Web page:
The size of the cation also influenced the shifting point in [PMI] and [BMI] rows; the shift occurred between bromide and iodide with [PMI] while it occurred between smaller anions, chloride and bromide. Although not reported in preceding research, further increasing the cation size is expected to bring the shifting point even more leftward, possibly to a point where A structure is no longer observed. The next question to be addressed is whether the pores of B structure are large enough to incorporate the elongated cations. If not, the system will either prefer shifting to another class of structure with larger pores or fail to form crystals if such structure is unstable. In beforehand, the frameworks of A and B structures were compared and analysed whether they could incorporate cations of longer side chains. Figure 1 shows that the pores of B structure have the shape of straight linear channels while A structure has non-straight channels.
Figure 1: The framework of [BMI]2[Ni3(BTC)2(OAc)2] (A type) and [BMI]2[Ni3(HBTC)4(H2O)2] (B type) in Ni-BTC system. B structure have the shape of straight linear channels while A structure has non-straight channels. BMI cations are omitted for clarity.
It becomes evident that longer cations will conflict with the bumps of channels in A structure and thus exert a chemical pressure toward B structure. The straight B channels are shown to be capable of housing cations of theoretically any length, though it may be possible only in lesser molar quantities. Overall, we expect B frameworks to be stable with PEMI and HMI incorporated in their pores. Powder X-ray diffraction of the prepared frameworks for the PEMI and HMI row coincided well enough with the data of reported B structures, which supports the validity of our expectations (Figure 2). Systems in which nickel component was substituted with cadmium and manganese showed trends in a similar sequential manner and were illustrated in Tables 1-3 respectively.
Figure 2: Comparison of PXRD data of Ni-BTC MOFs synthesized with a) [PEMI]X, where X is Cl, Br, I, b) [HMI]X, where X is Cl, Br, I, c) [HMI]Cl and [PEMI]Cl, d) [HMI]Cl and [BMI]Br. Comparison within the newly synthesized [PEMI] and [HMI] rows show the major peaks coinciding with each other, suggesting that they have the same structure (a,b,andc). Comparison of the MOF synthesized with [HMI]Cl with the reported MOFs prepared with [BMI]Br shows both MOFs have similar framework, which let us identify the [PEMI] and [HMI] MOF groups in the B class.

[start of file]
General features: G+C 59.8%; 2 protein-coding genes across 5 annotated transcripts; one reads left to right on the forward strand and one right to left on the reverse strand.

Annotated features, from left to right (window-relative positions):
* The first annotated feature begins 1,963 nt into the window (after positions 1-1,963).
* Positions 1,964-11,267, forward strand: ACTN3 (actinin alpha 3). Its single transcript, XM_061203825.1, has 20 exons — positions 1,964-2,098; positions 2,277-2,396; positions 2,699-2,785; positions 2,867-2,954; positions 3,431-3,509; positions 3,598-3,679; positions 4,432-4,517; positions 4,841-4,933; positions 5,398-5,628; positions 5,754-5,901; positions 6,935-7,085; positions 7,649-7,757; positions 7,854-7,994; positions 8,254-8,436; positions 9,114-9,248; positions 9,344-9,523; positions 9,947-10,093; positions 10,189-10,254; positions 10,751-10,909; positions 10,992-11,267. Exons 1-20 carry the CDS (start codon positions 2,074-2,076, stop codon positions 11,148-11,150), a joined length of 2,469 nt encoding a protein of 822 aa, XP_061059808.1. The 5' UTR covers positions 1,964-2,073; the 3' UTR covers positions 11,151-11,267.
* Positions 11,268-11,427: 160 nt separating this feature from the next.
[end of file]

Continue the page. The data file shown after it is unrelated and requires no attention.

Table 1: Organisation of structures in Nickel-BTC system on the length of the alkyl side chain of the cation and the halide anion. Structures sharing a topological identity were labelled under the same alphabet, while the numbers denote minor difference among them. Each labels denote, [RMI]2[Ni3(BTC)2(OAc)2] (RMI= EMI for A1, PMI for A2, BMI for A3), [RMI]2[Ni3(HBTC)4(H2O)2] (RMI = BMI for B2, PEMI forB3, HMI for- B4). A1, A2, A3, B1, B2 reported in . B3 and B4 were first reported in this work.
Table 2: Organisation of structures in Cadmium-BTC system on the length of the alkyl side chain of the cation and the halide anion. Structures sharing a topological identity were labelled under the same alphabet, while the numbers denote minor difference among them. Each labels denote, a1-[EMI][Cd2(BTC)Cl2] for a1, [RMI][Cd(BTC)] (RMI for b1, PMI for b2). Combinations that have not been reported were left blank. All structures in this table were reported in .
Table 3: Organisation of structures in Manganese-BTC system on the length of the alkyl side chain of the cation and the halide anion. Structures sharing a topological identity were labelled under the same alphabet, while the numbers denote minor difference among them. Each labels denote, EMI][Mn(BTC)] for al, [PMI][Mn(BTC)] for a2, [PMI][Mn(BTC)] for a3. Combinations that have not been reported were left blank. All structures in this table were reported in .
We have explored the chemical trend observed in the Ni-BTC MOF system and explained it in the context of cation size and pore shape. Analysing the pore in B frameworks has shown that it is straight linear and suggested the capability of the structure to incorporate larger cations. Crystals have been prepared with [PEMI] and [HMI], which have longer side chains, and their powder X-ray diffraction patterns were compared to the reported MOFs with B structure, which supported that they share a common structure. Tabular organisation of Ionothermally prepared MOFs based on the cation and anions of IL is useful in a way that chemical trend becomes more evident and may be used to extrapolate the outcomes of untried combinations.